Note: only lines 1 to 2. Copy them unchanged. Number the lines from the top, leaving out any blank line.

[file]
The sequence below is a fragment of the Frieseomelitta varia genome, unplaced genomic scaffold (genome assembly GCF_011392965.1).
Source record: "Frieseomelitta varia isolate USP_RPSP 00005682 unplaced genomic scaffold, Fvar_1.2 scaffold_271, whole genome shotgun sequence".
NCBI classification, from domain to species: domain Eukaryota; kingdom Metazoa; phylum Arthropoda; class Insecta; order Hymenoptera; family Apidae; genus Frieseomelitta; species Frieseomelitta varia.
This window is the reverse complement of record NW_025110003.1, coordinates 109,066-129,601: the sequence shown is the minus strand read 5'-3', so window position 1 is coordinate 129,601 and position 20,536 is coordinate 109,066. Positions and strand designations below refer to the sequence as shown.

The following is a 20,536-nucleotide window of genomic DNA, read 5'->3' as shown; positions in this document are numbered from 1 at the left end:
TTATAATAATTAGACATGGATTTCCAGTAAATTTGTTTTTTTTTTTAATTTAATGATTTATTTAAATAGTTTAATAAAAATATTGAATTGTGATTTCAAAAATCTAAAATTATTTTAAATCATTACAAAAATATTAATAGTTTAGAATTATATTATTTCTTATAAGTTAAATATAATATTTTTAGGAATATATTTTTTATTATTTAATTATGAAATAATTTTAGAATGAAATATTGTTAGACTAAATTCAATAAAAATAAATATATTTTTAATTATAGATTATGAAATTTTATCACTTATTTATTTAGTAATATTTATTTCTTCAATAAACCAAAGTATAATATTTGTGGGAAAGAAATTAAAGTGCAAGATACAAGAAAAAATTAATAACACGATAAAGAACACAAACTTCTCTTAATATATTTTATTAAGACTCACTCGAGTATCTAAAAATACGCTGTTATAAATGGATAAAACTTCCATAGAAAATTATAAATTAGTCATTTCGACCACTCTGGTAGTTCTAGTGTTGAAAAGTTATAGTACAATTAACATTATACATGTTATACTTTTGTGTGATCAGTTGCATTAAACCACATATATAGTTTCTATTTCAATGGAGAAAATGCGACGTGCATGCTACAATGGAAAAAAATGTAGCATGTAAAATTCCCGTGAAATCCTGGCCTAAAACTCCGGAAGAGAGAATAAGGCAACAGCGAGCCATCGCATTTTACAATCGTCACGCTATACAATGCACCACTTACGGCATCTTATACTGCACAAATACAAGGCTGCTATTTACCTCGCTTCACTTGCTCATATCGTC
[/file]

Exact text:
The sequence below is a fragment of the Frieseomelitta varia genome, unplaced genomic scaffold (genome assembly GCF_011392965.1).
Source record: "Frieseomelitta varia isolate USP_RPSP 00005682 unplaced genomic scaffold, Fvar_1.2 scaffold_271, whole genome shotgun sequence".